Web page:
To get to the Saline di Stintino, you can take the SP34 road that leads from Stintino to Porto Torres. Along the way, you will see signs indicating the direction to the lagoon. Once you arrive at the lagoon, you can park your car and take a walk along the shore to see the flamingos up close.
A Few Things to Know about Flamingos
The average migration distance for flamingos from their breeding grounds in Africa to Sardinia is approximately 1,400 kilometers (870 miles). The duration of the migration can vary depending on factors such as weather conditions, food availability, and stopovers along the way. It can take several days or even weeks for flamingos to complete their migration, with some individuals traveling at an average speed of 60 km/h (37 mph).
Don’t be Dumb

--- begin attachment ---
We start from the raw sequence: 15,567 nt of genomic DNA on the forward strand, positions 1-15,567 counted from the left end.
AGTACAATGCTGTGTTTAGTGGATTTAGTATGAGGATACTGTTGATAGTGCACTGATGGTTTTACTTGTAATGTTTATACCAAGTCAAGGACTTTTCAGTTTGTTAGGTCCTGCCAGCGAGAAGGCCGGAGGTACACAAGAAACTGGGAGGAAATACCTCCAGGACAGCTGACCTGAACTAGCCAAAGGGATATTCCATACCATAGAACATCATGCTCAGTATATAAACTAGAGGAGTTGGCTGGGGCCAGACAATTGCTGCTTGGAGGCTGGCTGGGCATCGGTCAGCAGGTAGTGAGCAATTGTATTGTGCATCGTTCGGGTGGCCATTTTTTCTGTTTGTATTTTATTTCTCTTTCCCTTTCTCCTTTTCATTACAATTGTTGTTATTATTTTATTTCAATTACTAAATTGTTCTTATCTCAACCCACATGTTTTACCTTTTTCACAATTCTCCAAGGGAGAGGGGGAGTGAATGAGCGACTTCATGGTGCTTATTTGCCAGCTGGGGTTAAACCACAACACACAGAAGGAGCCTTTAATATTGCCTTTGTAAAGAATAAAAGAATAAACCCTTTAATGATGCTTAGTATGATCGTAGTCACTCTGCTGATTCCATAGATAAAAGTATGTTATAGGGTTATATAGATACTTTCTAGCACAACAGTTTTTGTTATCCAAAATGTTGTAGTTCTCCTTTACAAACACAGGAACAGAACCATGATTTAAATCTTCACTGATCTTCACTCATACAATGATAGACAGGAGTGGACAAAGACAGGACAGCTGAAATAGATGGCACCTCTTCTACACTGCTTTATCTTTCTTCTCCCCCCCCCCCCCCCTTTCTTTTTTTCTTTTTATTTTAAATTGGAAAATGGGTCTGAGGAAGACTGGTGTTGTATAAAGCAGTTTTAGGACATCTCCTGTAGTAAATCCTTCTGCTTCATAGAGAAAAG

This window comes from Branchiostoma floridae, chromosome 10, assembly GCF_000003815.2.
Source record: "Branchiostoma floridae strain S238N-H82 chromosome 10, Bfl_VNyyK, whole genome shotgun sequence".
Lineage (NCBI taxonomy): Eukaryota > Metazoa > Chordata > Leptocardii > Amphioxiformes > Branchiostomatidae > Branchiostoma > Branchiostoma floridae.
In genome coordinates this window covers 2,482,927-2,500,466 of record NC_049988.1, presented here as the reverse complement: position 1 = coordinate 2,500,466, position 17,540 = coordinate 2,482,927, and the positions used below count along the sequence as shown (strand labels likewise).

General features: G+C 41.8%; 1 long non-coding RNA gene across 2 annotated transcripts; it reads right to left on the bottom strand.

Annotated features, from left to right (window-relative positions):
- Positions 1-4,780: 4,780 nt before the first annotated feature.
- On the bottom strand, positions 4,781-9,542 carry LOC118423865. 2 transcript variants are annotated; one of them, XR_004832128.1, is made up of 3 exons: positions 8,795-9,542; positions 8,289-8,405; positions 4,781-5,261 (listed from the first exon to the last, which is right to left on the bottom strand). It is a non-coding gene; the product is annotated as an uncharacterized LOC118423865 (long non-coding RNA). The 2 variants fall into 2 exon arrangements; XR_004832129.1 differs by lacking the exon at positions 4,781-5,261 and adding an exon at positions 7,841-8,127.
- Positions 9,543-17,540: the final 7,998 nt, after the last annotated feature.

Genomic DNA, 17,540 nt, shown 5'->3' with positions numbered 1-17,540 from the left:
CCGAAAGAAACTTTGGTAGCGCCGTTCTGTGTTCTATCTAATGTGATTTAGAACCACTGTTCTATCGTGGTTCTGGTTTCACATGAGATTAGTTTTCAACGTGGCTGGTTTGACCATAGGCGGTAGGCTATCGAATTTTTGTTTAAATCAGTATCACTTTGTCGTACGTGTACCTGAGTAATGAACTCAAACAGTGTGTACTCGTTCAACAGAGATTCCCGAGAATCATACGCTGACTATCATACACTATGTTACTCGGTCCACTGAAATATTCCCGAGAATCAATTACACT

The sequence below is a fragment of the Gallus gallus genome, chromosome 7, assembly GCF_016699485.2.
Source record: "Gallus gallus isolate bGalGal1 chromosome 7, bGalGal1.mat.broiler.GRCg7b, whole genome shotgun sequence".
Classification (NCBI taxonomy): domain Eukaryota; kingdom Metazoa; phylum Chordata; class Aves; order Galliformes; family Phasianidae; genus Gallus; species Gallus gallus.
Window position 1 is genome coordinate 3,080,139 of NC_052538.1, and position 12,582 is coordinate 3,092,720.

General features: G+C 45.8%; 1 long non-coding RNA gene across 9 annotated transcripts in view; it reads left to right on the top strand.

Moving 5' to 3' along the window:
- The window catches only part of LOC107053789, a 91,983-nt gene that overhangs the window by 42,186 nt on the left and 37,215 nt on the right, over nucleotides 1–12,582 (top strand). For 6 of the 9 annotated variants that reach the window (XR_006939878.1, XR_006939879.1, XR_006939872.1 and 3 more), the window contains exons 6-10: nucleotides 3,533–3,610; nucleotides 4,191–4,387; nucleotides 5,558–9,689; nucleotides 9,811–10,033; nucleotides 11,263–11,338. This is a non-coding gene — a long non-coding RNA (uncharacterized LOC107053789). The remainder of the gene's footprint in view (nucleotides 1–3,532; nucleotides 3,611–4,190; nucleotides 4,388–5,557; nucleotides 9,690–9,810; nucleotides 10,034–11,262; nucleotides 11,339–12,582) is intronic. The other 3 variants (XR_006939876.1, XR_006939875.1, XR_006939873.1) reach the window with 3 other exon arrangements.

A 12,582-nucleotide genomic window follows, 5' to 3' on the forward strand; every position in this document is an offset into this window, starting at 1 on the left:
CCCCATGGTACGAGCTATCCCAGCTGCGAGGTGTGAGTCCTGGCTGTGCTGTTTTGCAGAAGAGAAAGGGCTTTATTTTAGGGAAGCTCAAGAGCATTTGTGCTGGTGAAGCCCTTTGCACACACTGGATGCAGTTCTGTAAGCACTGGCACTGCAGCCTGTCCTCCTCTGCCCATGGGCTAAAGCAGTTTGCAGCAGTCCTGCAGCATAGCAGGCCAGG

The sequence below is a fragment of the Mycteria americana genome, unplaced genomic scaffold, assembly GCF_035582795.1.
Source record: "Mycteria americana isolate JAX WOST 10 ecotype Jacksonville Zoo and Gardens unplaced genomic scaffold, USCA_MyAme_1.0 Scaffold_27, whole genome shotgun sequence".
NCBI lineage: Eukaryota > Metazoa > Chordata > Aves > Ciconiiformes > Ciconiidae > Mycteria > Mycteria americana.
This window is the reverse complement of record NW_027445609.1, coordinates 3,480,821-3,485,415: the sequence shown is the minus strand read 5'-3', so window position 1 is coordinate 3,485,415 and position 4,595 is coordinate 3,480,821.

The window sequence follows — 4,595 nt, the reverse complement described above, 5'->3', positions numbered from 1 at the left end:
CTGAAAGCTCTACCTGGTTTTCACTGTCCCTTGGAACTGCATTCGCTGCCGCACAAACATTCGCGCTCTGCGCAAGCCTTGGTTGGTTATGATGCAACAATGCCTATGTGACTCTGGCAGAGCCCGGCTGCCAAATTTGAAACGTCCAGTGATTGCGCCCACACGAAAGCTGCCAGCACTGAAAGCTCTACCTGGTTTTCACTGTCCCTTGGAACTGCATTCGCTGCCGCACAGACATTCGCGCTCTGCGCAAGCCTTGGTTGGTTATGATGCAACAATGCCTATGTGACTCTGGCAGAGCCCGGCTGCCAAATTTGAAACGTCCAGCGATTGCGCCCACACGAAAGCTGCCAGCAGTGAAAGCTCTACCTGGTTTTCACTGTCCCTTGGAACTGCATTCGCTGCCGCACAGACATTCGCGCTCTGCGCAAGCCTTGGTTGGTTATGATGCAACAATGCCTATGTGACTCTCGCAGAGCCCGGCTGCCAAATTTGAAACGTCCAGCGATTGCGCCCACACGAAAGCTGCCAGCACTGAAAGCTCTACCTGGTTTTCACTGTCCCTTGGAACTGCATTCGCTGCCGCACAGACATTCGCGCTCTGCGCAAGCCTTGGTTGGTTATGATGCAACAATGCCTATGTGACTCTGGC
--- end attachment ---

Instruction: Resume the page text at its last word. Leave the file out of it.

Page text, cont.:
Flamingos are wild birds, and their movements can be unpredictable. Please suppress the urge to get closer to the flamingos and keep a safe distance. You do not want to disturb their delicate eating and resting patterns. It is recommended to check with local tourism offices or birdwatching groups to find the best places to see them at the time of your visit.
On Being Pink
Although flamingos are born with grey feathers, they gradually develop their iconic pink hue in the wild due to ingesting a pigment called canthaxanthin. This dye is obtained from their diet of brine shrimp and blue-green algae. The palest of the species can make their feathers a brighter pink by preening.
How they Hunt
In the wild, flamingos hunt in packs, often flocking together in their thousands in the search for food around lakes and ponds. Feeding in large groups helps to create a more efficient feeding environment, as they can stir up more mud and access a greater number of food sources.